ILSpy assigns a temporary variable for each argument (input) of an instruction.  So in this case, there will be three temporary variables - one for each of the store instructions.  When a load instruction is executed, its result will be stored to all the necessary temporary variables.  For example, the value of "ld a" may end up in any of the stores so its result will be assigned to all three temporary variables right after it is executed.  "ld c" can be assigned to only two of the temporary variables.  Of course, this is the worst case scenario - in most programs, the result will be written to only a single temporary variable and so the variable will be most likely be trivially optimized away by inlineing.

    So how do we find what "appropriate" variables to assign to?  We find the stack state before and after each instruction.  Let's say that the stack is empty just before the "ld a" instruction.  Right after the instruction is executed, the stack will contain one value.  We do not know what value, but we know that there will be one and that it had to be pushed on the stack by the "ld a" instruction.  We note that.  In a similar fashion, we analized the stack after "ld b".  When we get to the branch which immediately follows these two instructions, we know that the stack might be in two different states depending on where the control flow came from.  The stack state before the "br" contains one value and the value was pushed on the stack by either "ld a" or "ld b".  We do not know which one, so we just note both of them.  We do this kind of analysis for the whole program and we will find that the stack before the "st z" will contain one value which could have been pushed on the stack by any of the three loads.  So at this point we create a temporary variable for the argument of "st z" and tell all three of the load instructions that they have to store their result into this temporary variable.  The other store instructions will do the same so at the end of the day, each load instruction will know which variables it has to store its result in.  That is all.  A few inlining optimizations and we have nice AST tree which is guaranteed to be correct.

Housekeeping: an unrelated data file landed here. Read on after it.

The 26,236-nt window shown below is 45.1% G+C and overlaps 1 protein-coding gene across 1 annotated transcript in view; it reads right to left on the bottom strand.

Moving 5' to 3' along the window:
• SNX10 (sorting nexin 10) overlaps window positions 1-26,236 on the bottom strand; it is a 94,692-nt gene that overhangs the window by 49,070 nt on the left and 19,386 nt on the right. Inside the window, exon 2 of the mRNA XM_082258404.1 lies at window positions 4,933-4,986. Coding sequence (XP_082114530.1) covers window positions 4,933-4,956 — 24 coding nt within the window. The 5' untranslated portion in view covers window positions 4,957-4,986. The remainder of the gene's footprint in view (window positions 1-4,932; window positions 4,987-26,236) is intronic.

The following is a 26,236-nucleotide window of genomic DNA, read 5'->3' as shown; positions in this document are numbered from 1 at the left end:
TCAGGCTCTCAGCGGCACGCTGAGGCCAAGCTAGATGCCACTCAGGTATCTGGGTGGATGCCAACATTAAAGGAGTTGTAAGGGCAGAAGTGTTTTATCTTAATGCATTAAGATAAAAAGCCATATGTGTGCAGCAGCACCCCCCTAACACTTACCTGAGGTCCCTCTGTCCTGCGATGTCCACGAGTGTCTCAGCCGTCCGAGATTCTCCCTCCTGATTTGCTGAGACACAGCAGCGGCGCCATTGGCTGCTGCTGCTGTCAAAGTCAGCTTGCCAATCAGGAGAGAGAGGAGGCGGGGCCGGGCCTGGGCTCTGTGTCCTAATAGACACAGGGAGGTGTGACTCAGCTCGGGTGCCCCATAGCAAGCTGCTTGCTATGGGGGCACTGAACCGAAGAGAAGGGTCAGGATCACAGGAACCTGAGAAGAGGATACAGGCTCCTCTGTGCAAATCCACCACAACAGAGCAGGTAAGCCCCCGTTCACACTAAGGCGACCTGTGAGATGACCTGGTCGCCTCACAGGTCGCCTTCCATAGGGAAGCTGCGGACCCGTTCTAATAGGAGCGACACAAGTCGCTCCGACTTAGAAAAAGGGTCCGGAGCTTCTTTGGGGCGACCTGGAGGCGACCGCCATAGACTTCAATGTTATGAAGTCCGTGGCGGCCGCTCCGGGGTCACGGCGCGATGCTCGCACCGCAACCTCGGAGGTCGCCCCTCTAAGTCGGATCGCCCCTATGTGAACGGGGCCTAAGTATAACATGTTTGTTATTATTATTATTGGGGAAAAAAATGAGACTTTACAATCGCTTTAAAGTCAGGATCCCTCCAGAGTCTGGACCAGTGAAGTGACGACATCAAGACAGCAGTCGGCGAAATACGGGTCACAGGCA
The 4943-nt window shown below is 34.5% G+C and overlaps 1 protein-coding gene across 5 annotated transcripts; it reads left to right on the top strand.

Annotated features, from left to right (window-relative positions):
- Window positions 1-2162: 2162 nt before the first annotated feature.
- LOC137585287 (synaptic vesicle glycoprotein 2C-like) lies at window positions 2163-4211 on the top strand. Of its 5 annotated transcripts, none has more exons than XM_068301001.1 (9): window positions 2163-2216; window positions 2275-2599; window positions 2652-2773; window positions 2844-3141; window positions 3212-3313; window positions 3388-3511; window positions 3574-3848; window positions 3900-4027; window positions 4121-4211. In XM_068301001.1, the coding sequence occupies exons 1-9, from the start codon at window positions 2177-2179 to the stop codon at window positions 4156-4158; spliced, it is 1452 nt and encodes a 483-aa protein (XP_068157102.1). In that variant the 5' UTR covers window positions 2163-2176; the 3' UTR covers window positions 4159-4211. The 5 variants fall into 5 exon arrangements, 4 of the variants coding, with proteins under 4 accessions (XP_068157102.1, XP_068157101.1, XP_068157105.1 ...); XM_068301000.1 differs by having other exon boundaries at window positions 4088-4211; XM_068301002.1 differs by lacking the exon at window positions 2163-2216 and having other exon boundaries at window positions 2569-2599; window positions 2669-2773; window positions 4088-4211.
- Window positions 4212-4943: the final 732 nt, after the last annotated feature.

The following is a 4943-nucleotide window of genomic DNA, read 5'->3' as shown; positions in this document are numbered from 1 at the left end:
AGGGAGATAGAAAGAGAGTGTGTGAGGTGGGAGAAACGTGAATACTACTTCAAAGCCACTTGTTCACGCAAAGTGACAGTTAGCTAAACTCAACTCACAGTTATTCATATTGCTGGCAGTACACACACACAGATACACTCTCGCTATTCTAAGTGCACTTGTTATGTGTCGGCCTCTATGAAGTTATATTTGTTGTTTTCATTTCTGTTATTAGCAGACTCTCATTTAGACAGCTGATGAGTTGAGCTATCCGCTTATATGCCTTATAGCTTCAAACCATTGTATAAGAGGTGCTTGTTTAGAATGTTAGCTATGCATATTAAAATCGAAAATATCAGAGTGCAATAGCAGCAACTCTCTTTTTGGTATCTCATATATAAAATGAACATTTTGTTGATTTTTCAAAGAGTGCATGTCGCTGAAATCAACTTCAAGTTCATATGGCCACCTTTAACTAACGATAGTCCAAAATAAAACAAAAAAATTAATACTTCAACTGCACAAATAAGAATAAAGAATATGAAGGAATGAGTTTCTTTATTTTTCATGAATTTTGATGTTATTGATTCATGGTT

Just for the record, here is how ILSpy decompiles program with the control flow we have just discussed (see the diagram above, the only difference is that the program uses return instead of store):

    public static int Test(int switch1, int br1, int br2)
    {
        switch (switch1)
        {
            case 0:
            {
                var expr_14 = 1;
                var arg_31_0 = expr_14;
                var arg_3B_0 = expr_14;
                var arg_42_0 = expr_14;
                goto IL_26;
            }
            case 1:
            {
                var expr_1A = 2;
                arg_31_0 = expr_1A;
                arg_3B_0 = expr_1A;
                arg_42_0 = expr_1A;
                goto IL_26;
            }
            case 2:
            {
                var expr_20 = 3;
                arg_3B_0 = expr_20;
                arg_42_0 = expr_20;
                goto IL_33;
            }
        }
        return 0;
        IL_26:
        if (br1 == 0)
        {
            return arg_31_0 + 10;
        }
        IL_33:
        if (br2 == 0)
        {
            return arg_3B_0 + 20;
        }
        else
        {
            return arg_42_0 + 30;
        }
    }

    It is not nice but it can not be - the control flow is complicated.  It does take some temporary variables and gotos to represent it correctly.

    For comparison, here is the output from .NET Reflector:

    public static int Test(int switch1, int br1, int br2)
    {
        switch (switch1)
        {
            case 0:
            case 1:
                if (br1 == 0)
                {
                    return (3 + 10);
                }
                break;

            case 2:
                break;

            default:
                return 0;
        }
        if (br2 == 0)
        {
            return (2 + 20);
        }
        return (1 + 30);
    }

    The code looks much nicer, but it is completely wrong.  The non-trivial control flow made the Reflector quite confused.  It is easy to see that the code is wrong - the program has three possible inputs and three possible outputs with branches in between.  So there should be 8 possible results (3 * 3 - 1 because there is no path from "ld c" to "st x" and all other paths are possible).  However, the Reflector's code can return only 3 values: 13, 22, 31 (ignoring the default switch case).  Furthermore, the value 13 is the one for the path from "ld c" to "st x" - the one that is not supposed to happen! :-)

    Well done for reading the whole post.  I hope this gives you some insight into how we are ensuring the correctness and that we are taking it very seriously.  Next time I will discuss how we are ensuring correctness during code movement and during restoring of high level constructs like loops and conditions.

  • ILSpy - Decompiler

    If you haven't read Daniel's post already - ILSpy is open-source alternative to the .NET Reflector licensed under MIT/X11.

    I have uploaded my decompiler engine to the github repository and Daniel has already integrated it with the ILSpy GUI.  The decompiler is based on my university dissertation which you can read on github if you are interested.  This was actually a piece of code that was just lying on my harddrive for two years.  Since .NET Reflector will no longer be free, I finally have the proper motivation to finish it.  See below for a screenshot of the first version.